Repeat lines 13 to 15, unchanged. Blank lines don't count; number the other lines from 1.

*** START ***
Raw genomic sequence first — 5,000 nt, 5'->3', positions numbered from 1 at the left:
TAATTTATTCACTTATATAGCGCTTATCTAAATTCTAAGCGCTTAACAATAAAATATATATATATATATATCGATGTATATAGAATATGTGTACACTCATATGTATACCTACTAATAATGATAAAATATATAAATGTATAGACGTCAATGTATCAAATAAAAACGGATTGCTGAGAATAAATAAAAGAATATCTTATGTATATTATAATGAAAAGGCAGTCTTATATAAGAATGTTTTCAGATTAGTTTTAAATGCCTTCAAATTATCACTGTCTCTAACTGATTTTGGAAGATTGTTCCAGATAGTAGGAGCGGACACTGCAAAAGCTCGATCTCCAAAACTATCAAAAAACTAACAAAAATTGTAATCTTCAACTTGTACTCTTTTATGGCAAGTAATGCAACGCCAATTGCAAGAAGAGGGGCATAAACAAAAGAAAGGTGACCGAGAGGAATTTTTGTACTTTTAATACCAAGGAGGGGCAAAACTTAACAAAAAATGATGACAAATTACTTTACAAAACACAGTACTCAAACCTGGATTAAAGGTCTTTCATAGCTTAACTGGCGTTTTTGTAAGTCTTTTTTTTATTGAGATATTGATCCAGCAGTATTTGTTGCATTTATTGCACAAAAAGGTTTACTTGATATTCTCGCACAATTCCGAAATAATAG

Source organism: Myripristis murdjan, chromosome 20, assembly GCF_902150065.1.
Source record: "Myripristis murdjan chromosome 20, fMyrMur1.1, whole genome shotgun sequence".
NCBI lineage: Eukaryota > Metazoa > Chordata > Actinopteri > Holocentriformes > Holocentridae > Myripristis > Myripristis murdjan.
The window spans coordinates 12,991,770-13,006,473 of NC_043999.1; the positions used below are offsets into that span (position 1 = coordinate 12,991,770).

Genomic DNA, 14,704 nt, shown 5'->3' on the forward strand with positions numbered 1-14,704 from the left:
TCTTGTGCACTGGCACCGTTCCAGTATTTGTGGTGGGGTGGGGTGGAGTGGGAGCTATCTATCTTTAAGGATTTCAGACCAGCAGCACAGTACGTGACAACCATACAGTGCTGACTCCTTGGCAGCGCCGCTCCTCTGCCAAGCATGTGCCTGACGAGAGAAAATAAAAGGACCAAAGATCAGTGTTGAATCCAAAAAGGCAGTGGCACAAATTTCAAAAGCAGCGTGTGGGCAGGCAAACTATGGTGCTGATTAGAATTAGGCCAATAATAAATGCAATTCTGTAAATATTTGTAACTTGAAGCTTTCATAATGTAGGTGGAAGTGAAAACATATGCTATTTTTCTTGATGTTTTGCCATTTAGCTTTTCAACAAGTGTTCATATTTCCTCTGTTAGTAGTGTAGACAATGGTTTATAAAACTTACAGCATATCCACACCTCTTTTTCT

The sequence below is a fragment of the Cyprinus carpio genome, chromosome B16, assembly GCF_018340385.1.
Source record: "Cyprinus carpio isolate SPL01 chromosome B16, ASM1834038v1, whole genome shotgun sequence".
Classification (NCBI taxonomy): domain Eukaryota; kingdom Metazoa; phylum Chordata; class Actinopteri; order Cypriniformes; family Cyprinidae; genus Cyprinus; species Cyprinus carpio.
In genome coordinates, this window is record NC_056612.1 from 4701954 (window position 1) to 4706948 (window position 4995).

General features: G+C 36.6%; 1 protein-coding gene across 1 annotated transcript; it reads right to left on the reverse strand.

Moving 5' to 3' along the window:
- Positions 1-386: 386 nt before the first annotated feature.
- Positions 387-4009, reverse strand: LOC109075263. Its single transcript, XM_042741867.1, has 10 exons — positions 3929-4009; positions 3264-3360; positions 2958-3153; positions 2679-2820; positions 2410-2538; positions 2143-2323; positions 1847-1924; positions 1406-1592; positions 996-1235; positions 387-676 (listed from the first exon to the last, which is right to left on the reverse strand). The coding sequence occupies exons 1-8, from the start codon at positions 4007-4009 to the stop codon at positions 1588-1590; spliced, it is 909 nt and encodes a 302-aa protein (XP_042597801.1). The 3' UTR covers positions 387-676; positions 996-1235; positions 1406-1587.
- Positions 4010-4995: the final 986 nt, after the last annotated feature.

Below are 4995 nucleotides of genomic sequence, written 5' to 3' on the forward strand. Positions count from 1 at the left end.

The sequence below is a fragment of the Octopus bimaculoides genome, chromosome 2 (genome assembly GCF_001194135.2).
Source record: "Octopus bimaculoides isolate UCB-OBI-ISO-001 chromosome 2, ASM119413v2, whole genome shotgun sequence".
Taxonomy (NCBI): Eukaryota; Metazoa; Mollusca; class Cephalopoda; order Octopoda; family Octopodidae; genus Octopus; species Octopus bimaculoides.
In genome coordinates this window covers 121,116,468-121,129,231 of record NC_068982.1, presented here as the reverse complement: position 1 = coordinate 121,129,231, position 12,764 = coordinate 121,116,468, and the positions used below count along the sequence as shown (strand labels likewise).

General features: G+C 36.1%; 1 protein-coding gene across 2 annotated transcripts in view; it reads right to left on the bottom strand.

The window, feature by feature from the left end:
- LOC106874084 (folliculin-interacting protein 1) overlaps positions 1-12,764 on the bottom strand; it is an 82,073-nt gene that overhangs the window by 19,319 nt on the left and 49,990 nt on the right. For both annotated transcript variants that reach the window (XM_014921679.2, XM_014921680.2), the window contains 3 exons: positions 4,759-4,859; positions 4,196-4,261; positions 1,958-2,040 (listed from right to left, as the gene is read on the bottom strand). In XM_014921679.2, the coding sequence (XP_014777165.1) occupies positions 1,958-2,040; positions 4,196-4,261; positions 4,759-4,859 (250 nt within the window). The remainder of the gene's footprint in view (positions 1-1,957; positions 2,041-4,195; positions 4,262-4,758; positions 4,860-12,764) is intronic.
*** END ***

General features: G+C 36.6%; 1 protein-coding gene across 1 annotated transcript; it reads right to left on the reverse strand.

Moving 5' to 3' along the window:
- Positions 1-386: 386 nt before the first annotated feature.